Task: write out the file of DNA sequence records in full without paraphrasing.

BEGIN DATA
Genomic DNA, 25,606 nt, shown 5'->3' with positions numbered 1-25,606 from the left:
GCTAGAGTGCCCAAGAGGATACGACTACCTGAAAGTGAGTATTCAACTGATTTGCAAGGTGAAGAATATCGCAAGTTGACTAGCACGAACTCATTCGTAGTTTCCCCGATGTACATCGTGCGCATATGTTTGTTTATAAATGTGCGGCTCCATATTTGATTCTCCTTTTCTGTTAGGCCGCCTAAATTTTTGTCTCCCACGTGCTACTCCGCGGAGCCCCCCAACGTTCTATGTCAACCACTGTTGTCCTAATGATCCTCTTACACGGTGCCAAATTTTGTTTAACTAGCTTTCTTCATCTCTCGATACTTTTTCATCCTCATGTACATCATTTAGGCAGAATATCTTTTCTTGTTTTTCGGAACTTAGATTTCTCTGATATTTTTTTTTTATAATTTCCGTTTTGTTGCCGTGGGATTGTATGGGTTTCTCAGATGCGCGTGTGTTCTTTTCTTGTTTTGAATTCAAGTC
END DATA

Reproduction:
Genomic DNA, 25,606 nt, shown 5'->3' with positions numbered 1-25,606 from the left:
GCTAGAGTGCCCAAGAGGATACGACTACCTGAAAGTGAGTATTCAACTGATTTGCAAGGTGAAGAATATCGCAAGTTGACTAGCACGAACTCATTCGTAGTTTCCCCGATGTACATCGTGCGCATATGTTTGTTTATAAATGTGCGGCTCCATATTTGATTCTCCTTTTCTGTTAGGCCGCCTAAATTTTTGTCTCCCACGTGCTACTCCGCGGAGCCCCCCAACGTTCTATGTCAACCACTGTTGTCCTAATGATCCTCTTACACGGTGCCAAATTTTGTTTAACTAGCTTTCTTCATCTCTCGATACTTTTTCATCCTCATGTACATCATTTAGGCAGAATATCTTTTCTTGTTTTTCGGAACTTAGATTTCTCTGATATTTTTTTTTTATAATTTCCGTTTTGTTGCCGTGGGATTGTATGGGTTTCTCAGATGCGCGTGTGTTCTTTTCTTGTTTTGAATTCAAGTC